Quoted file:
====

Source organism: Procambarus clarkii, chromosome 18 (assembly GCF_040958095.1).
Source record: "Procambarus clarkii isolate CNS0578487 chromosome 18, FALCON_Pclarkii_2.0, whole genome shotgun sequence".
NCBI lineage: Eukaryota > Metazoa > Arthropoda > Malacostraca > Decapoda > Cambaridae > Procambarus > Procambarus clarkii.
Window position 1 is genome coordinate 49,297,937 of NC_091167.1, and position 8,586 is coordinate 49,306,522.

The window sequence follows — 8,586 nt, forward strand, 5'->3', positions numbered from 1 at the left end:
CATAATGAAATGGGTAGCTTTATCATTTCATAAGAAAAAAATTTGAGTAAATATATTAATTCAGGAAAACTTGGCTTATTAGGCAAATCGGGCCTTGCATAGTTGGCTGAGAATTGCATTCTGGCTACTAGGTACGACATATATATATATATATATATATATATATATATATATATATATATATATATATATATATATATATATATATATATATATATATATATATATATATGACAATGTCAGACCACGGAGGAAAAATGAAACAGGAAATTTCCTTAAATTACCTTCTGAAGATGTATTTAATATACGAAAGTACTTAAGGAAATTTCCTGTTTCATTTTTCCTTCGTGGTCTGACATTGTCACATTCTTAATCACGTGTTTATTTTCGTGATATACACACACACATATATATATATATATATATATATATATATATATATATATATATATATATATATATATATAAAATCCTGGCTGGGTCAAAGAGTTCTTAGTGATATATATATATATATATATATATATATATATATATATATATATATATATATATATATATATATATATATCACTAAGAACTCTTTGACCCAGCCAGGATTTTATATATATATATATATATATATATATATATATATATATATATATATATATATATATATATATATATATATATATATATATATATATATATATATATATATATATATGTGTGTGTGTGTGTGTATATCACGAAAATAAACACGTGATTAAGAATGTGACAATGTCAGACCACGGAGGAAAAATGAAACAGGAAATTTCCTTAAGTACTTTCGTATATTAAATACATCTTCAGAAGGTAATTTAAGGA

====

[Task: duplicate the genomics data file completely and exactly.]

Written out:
Source organism: Procambarus clarkii, chromosome 18 (assembly GCF_040958095.1).
Source record: "Procambarus clarkii isolate CNS0578487 chromosome 18, FALCON_Pclarkii_2.0, whole genome shotgun sequence".
NCBI lineage: Eukaryota > Metazoa > Arthropoda > Malacostraca > Decapoda > Cambaridae > Procambarus > Procambarus clarkii.
Window position 1 is genome coordinate 49,297,937 of NC_091167.1, and position 8,586 is coordinate 49,306,522.

The window sequence follows — 8,586 nt, forward strand, 5'->3', positions numbered from 1 at the left end:
CATAATGAAATGGGTAGCTTTATCATTTCATAAGAAAAAAATTTGAGTAAATATATTAATTCAGGAAAACTTGGCTTATTAGGCAAATCGGGCCTTGCATAGTTGGCTGAGAATTGCATTCTGGCTACTAGGTACGACATATATATATATATATATATATATATATATATATATATATATATATATATATATATATATATATATATATATATATATATATATATATATATATGACAATGTCAGACCACGGAGGAAAAATGAAACAGGAAATTTCCTTAAATTACCTTCTGAAGATGTATTTAATATACGAAAGTACTTAAGGAAATTTCCTGTTTCATTTTTCCTTCGTGGTCTGACATTGTCACATTCTTAATCACGTGTTTATTTTCGTGATATACACACACACATATATATATATATATATATATATATATATATATATATATATATATATATATATATATATAAAATCCTGGCTGGGTCAAAGAGTTCTTAGTGATATATATATATATATATATATATATATATATATATATATATATATATATATATATATATATATATATATCACTAAGAACTCTTTGACCCAGCCAGGATTTTATATATATATATATATATATATATATATATATATATATATATATATATATATATATATATATATATATATATATATATATATATATATATATATATATATATATATGTGTGTGTGTGTGTGTATATCACGAAAATAAACACGTGATTAAGAATGTGACAATGTCAGACCACGGAGGAAAAATGAAACAGGAAATTTCCTTAAGTACTTTCGTATATTAAATACATCTTCAGAAGGTAATTTAAGGA